“I think this is a trend for the future,” said David Kumaki, a member of the MaineHealth board and a doctor at Oxford Hills Internal Medicine, which was bought by Western Maine Health several years ago. “Just as it’s harder and harder to be an independent physician not directly associated with a hospital, it’s harder and harder for a small hospital not to be associated with a bigger system.”

He said he’s “cautiously optimistic” about the possible change and believes it could lead to better patient care and coordination.

“Any time you enter into something like this, there’s always a question of building trust. That’s where I think people have difficulty. If you don’t have trust, it’s not going to work, or work well,” he said.

MaineHealth has had time to build that trust with Western Maine Health. The Norway-based system joined in 1999.

Franklin joined just two years ago, making it the newest MaineHealth member. Local control was such a big deal that then-CEO Rebecca Arsenault told Maine licensing and regulatory officials that local governance and leadership were as essential to Franklin’s future as specialty medicine and improving the health of people living in the area.

But Franklin hasn’t fared better since then. It’s still losing millions of dollars per year and earlier this year eliminated 40 positions, 22 through layoffs. Recently, its safety grade dropped from an A to a C, turning it from one of Maine’s highest-rated hospitals into one of its lowest in six months.

Some community members say they’re concerned about giving away power over Franklin, but they also think it may be necessary.

“For the future, this may be the thing we have to do,” said Sen. Tom Saviello, R-Wilton. “I don’t have enough information to base that decision on yet. … I’m just optimistic that this keeps our hospital here and keeps it so it can provide the services that people have come to expect.”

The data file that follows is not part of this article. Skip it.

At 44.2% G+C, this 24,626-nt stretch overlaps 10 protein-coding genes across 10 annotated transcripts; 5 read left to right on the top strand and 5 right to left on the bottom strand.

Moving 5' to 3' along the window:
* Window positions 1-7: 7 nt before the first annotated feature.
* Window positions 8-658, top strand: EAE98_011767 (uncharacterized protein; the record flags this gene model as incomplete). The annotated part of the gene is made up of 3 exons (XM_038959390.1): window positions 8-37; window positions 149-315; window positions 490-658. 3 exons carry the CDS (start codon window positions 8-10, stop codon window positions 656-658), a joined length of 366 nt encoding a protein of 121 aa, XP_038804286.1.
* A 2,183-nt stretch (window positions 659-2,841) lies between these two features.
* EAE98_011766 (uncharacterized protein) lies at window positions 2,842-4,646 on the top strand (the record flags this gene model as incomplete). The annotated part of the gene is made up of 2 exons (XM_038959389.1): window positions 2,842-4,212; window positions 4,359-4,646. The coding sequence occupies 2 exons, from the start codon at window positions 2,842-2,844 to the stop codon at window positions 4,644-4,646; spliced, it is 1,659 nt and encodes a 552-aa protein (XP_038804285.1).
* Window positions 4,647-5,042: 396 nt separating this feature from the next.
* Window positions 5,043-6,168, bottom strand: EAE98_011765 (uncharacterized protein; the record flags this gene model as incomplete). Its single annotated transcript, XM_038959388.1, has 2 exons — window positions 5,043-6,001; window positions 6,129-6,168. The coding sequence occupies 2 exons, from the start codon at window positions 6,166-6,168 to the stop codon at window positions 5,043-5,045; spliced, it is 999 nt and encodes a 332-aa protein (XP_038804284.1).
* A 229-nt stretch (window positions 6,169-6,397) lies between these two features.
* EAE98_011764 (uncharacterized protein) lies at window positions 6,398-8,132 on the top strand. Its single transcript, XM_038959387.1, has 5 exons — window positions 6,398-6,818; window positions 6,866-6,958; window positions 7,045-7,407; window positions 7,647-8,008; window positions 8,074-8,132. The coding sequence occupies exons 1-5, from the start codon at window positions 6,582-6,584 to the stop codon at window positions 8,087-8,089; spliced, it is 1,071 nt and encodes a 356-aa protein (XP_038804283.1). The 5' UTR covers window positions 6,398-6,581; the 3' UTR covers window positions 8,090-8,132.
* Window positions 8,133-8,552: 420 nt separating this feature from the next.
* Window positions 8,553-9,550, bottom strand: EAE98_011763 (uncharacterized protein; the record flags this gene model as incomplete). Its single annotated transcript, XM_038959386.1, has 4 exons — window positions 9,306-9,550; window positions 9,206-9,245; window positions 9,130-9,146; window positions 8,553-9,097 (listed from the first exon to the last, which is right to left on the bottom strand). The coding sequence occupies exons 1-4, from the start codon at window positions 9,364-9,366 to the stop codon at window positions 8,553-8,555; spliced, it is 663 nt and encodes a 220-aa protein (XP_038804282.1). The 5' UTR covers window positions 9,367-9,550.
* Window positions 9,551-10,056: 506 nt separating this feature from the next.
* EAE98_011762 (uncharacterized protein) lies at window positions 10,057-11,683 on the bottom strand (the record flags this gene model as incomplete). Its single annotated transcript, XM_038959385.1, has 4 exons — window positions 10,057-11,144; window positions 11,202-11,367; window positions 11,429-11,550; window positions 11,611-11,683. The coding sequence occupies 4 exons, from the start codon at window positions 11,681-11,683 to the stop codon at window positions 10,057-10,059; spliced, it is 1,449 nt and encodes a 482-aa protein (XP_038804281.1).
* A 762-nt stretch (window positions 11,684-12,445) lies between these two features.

Because the consolidation proposal is still in the very early stages, it is unclear how a single authority run by a single board would work.

MaineHealth CEO Bill Caron said current discussions would give Maine Medical Center 50 percent of board seats and all other members 50 percent.

Maine Med, he said, represents 75 to 80 percent of MaineHealth assets and about 90 to 95 percent of its profitability.

“I see that as a tremendous message to our rural communities that this isn’t about controlling health care from Portland,” Caron said.

“If we were were in a for-profit discussion talking about merging entities like this, in a for-profit conversation, Maine Med would be getting 80 percent of the control of the board. They’ve not gone that way,” he added. “What Maine Med’s board is very much in tune with is this is sustaining all of our communities, not just in Portland, and it’s coming up with a governance model that’s going to sustain all of our communities.”

Caron said he understands why the Franklin community, in particular, may be rankled by losing their local control.

“[Local control] was what we told them. That was what they heard. That was what they wanted,” he said. “I have to acknowledge that having this conversation two, two-and-a-half years later is very difficult.”

Health Community Coalition board member Scott Landry is, like many others, reserving judgment. For now.

“I’m waiting to see how it all works out,” he said.

At the same time, he feels resigned.